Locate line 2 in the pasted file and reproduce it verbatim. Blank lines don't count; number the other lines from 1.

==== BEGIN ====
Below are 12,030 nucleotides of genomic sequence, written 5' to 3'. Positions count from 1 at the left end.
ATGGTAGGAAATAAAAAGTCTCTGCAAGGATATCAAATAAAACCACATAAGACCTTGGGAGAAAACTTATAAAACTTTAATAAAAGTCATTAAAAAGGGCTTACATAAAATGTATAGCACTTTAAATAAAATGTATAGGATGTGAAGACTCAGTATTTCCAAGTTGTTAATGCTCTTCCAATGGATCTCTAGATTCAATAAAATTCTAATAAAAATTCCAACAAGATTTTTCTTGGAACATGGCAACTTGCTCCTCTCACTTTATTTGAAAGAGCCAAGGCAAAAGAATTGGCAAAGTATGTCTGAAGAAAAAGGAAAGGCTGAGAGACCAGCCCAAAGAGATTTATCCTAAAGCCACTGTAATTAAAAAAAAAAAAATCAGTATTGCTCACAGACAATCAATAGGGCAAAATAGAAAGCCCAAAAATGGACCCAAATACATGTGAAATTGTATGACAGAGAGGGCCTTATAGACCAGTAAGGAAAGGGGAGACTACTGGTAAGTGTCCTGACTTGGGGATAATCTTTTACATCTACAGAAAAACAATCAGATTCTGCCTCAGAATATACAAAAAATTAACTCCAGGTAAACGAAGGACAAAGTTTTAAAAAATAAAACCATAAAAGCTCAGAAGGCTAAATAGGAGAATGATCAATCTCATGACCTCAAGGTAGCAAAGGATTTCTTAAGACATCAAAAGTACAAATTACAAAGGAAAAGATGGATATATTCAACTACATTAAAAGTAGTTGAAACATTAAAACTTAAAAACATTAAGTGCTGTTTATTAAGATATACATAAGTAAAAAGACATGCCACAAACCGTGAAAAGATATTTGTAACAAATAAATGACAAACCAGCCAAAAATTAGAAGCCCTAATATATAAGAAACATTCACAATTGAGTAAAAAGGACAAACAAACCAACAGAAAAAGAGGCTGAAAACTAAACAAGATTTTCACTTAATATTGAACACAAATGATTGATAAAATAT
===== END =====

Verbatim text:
ATGGTAGGAAATAAAAAGTCTCTGCAAGGATATCAAATAAAACCACATAAGACCTTGGGAGAAAACTTATAAAACTTTAATAAAAGTCATTAAAAAGGGCTTACATAAAATGTATAGCACTTTAAATAAAATGTATAGGATGTGAAGACTCAGTATTTCCAAGTTGTTAATGCTCTTCCAATGGATCTCTAGATTCAATAAAATTCTAATAAAAATTCCAACAAGATTTTTCTTGGAACATGGCAACTTGCTCCTCTCACTTTATTTGAAAGAGCCAAGGCAAAAGAATTGGCAAAGTATGTCTGAAGAAAAAGGAAAGGCTGAGAGACCAGCCCAAAGAGATTTATCCTAAAGCCACTGTAATTAAAAAAAAAAAAATCAGTATTGCTCACAGACAATCAATAGGGCAAAATAGAAAGCCCAAAAATGGACCCAAATACATGTGAAATTGTATGACAGAGAGGGCCTTATAGACCAGTAAGGAAAGGGGAGACTACTGGTAAGTGTCCTGACTTGGGGATAATCTTTTACATCTACAGAAAAACAATCAGATTCTGCCTCAGAATATACAAAAAATTAACTCCAGGTAAACGAAGGACAAAGTTTTAAAAAATAAAACCATAAAAGCTCAGAAGGCTAAATAGGAGAATGATCAATCTCATGACCTCAAGGTAGCAAAGGATTTCTTAAGACATCAAAAGTACAAATTACAAAGGAAAAGATGGATATATTCAACTACATTAAAAGTAGTTGAAACATTAAAACTTAAAAACATTAAGTGCTGTTTATTAAGATATACATAAGTAAAAAGACATGCCACAAACCGTGAAAAGATATTTGTAACAAATAAATGACAAACCAGCCAAAAATTAGAAGCCCTAATATATAAGAAACATTCACAATTGAGTAAAAAGGACAAACAAACCAACAGAAAAAGAGGCTGAAAACTAAACAAGATTTTCACTTAATATTGAACACAAATGATTGATAAAATAT